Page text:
3114
3114
AN EXCEPTIONAL AND RARE BLACK-GROUND FAMILLE-VERTE 'CHRYSANTHEMUM' BOWL
MARK AND PERIOD OF YONGZHENG
Estimate
1,500,0002,000,000
LOT SOLD. 1,875,000 HKD
JUMP TO LOT
3114
AN EXCEPTIONAL AND RARE BLACK-GROUND FAMILLE-VERTE 'CHRYSANTHEMUM' BOWL
MARK AND PERIOD OF YONGZHENG
Estimate
1,500,0002,000,000
LOT SOLD. 1,875,000 HKD
JUMP TO LOT

Details & Cataloguing

Qing Imperial Porcelain A Private Collection

|
Hong Kong

AN EXCEPTIONAL AND RARE BLACK-GROUND FAMILLE-VERTE 'CHRYSANTHEMUM' BOWL
MARK AND PERIOD OF YONGZHENG
delicately potted with deep rounded sides supported on a short foot, the exterior superbly enamelled with a frieze formed of three detached leafy chrysanthemum scrolls, each rendered undulating and bearing three main chrysanthemum blooms and lush foliage, all below a band of 'horse-shoe' motifs and against a glossy black ground, the base left white and inscribed in underglaze blue with a six-character reign mark within a double circle
13 cm, 5 1/8  in.
Read Condition Report Read Condition Report

Provenance

Collection of Captain Charles Oswald Liddell (b. 1851).
Bluett & Sons, London, 1929.
Collection of Charles Ernest Russell (1866-1960).

Exhibited

The Liddell Collection of Old Chinese Porcelain, Bluett & Sons, London, 1929, cat. no. 167 (one of a pair).

Literature

R.L. Hobson, Bernard Rackham and William King, Chinese Ceramics in Private Collections, London, 1931, fig. 347.
Roy Davids and Dominic Jellinek, Provenance. Collectors, Dealers and Scholars: Chinese Ceramics in Britain and America, Great Haseley, 2011, pl. 138 right.

Catalogue Note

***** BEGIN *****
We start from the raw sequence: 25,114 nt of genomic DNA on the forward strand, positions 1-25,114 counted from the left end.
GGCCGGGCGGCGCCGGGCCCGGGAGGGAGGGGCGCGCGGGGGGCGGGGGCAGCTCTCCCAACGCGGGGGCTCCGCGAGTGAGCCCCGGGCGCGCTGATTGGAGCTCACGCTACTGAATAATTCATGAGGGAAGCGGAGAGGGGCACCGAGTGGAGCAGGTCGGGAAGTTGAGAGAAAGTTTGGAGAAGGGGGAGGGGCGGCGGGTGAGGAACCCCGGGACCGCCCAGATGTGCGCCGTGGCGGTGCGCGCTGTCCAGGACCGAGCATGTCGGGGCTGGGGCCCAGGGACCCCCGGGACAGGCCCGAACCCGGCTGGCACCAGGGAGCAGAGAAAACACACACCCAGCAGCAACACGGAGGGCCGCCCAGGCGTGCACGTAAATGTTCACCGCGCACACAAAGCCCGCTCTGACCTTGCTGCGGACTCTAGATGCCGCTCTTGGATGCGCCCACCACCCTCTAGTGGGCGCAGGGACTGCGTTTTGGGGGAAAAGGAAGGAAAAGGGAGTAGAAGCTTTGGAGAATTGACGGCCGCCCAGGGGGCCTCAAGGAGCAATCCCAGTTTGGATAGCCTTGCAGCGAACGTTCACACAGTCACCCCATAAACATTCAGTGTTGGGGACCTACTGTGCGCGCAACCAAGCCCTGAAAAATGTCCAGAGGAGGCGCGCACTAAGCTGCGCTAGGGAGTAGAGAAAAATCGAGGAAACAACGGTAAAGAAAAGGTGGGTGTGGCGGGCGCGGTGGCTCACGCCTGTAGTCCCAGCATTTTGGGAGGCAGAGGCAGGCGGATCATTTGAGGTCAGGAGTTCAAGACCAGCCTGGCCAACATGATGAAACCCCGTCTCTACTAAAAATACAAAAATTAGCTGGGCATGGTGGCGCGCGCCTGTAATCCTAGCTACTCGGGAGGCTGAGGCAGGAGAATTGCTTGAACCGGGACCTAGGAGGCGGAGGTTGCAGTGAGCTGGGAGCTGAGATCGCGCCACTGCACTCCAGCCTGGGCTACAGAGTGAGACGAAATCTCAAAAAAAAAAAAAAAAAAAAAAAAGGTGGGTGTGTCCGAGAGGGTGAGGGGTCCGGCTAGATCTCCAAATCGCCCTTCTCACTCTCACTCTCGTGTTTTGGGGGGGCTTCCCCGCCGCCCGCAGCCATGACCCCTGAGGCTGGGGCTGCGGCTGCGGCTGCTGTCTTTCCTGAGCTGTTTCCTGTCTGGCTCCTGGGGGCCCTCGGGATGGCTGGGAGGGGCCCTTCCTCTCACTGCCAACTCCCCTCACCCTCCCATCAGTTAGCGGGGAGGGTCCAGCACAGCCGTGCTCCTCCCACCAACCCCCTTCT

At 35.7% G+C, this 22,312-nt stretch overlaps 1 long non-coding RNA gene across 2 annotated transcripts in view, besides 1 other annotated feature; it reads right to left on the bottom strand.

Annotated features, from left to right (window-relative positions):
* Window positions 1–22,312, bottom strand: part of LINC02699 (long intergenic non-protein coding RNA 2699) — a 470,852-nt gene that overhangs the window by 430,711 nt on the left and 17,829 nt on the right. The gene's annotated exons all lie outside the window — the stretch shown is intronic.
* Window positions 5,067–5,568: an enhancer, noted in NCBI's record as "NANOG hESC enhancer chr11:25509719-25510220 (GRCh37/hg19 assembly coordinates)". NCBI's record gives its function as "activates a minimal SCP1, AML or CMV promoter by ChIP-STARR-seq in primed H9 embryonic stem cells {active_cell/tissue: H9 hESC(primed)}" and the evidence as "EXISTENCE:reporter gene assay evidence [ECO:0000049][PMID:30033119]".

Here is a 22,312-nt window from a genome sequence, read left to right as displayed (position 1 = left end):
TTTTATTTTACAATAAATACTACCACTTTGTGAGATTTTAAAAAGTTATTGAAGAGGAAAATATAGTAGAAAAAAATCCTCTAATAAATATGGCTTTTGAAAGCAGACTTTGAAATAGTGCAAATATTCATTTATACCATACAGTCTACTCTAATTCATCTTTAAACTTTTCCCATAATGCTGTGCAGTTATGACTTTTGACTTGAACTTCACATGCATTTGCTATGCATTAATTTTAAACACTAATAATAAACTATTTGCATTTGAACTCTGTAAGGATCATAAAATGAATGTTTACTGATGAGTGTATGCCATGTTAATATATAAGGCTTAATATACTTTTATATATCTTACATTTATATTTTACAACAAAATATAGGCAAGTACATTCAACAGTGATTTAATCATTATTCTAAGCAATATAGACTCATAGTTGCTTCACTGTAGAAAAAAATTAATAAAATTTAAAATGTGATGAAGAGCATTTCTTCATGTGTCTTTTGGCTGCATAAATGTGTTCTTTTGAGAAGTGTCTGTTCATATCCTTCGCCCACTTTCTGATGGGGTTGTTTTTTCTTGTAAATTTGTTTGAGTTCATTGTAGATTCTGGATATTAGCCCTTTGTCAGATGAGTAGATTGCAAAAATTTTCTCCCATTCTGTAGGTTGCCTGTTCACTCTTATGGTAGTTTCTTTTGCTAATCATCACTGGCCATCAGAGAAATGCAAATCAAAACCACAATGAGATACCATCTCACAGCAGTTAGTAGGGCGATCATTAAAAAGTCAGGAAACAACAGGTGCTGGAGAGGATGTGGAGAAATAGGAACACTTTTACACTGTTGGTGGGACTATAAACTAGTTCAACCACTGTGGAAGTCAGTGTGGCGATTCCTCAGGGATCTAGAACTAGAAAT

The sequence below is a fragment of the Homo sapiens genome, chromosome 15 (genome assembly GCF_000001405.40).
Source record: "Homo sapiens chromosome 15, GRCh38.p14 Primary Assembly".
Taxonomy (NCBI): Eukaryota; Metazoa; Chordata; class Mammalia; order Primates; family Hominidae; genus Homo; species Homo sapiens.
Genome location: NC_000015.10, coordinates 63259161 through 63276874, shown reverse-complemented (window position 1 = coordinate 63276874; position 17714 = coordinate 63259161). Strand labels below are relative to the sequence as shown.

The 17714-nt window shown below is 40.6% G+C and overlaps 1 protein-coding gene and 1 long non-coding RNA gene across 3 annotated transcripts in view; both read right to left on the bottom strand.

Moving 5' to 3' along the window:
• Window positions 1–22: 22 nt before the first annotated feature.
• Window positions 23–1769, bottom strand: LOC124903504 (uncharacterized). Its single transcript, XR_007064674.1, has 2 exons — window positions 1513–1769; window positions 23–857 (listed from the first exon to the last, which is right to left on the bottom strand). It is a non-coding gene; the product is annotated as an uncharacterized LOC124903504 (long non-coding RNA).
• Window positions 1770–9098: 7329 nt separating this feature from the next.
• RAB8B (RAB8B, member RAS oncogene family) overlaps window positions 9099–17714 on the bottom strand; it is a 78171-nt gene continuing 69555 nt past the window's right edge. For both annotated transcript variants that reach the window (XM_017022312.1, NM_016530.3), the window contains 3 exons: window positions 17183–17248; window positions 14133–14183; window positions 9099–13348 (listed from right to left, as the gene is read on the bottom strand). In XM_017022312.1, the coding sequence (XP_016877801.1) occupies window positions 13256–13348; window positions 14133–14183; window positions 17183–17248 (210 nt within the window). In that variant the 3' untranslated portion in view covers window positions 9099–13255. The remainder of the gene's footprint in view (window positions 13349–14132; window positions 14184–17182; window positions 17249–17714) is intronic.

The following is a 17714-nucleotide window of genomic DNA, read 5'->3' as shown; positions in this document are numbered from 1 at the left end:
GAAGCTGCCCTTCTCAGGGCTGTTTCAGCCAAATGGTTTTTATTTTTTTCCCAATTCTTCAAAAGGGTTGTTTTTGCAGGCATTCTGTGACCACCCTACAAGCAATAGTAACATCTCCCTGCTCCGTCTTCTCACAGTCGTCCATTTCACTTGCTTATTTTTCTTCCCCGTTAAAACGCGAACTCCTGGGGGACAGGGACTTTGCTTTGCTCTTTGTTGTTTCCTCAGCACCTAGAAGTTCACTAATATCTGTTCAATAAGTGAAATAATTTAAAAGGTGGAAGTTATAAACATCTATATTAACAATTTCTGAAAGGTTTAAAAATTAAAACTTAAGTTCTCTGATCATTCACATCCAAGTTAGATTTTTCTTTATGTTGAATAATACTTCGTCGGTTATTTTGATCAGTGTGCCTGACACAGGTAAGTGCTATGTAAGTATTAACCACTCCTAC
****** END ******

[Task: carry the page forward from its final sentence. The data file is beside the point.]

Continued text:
The current bowl, with its striking iridescent black ground, is an extremely rare example of a small group of black-ground wares produced in the Yongzheng period. Not only do they reflect the Emperor’s tendency of harking back to celebrated wares of the past, they also demonstrate the craftsmen’s high level of experimentation and ability to go above and beyond.

The colour scheme first appeared on a small number of pieces produced in the mid-15th century, whereby a layer of lead-based copper-green enamel was combined under a layer of cobalt, which upon firing, fused them together to create a glossy black glaze. Revived under the Kangxi reign as an extension of the famille-verte palette, vessels were enamelled with decoration against a black ground. See a pair of bowls vibrantly enamelled with floral scrolls against a black ground, dated to the Kangxi period, from the Avery Brundage Collection and now preserved in the Asian Art Museum of San Francisco, published on the Museum’s website, nos B60P1742 and B60P1743.

By the Yongzheng period, the porcelain body became finer, thus enabling the black enamel to achieve a glossier and more iridescent effect as seen on the present bowl. Despite the remarkable contrast from setting coloured enamels against a black ground, such wares and identical pieces are extremely rare due to the difficulties in producing them. The pair to the current piece is illustrated in Provenance, op.cit., pl. 138 right, and was probably the one included in the exhibition The Barbara Hutton Collection of Chinese Porcelain, Honolulu Academy of Arts, Honolulu, 1956, pl. XIIIa.

Compare two related bowls more densely decorated with varying floral blooms using a wider range of enamels, one from the Bruce and Jean Beaudette Collection, sold in our New York rooms, 28th May 1991, lot 290, and later in these rooms, 8th April 2007, lot 781; and another, sold in our London rooms, 6th November 2013, lot 77, from the Alfred Beit Foundation.

Compare also three black-ground dishes predominantly decorated in iron red as is the current bowl, but also painted with blue enamel, one in the Victoria and Albert Museum, London, gift of Julia C. Culland, illustrated in Rose Kerr, Chinese Ceramics, Porcelain of the Qing Dynasty 1644-1911, London, 1998, (rev. ed. 1998), no. 23; and a pair offered in An Important Collection of Chinese Ceramics, lot 3020.

Qing Imperial Porcelain A Private Collection

|
Hong Kong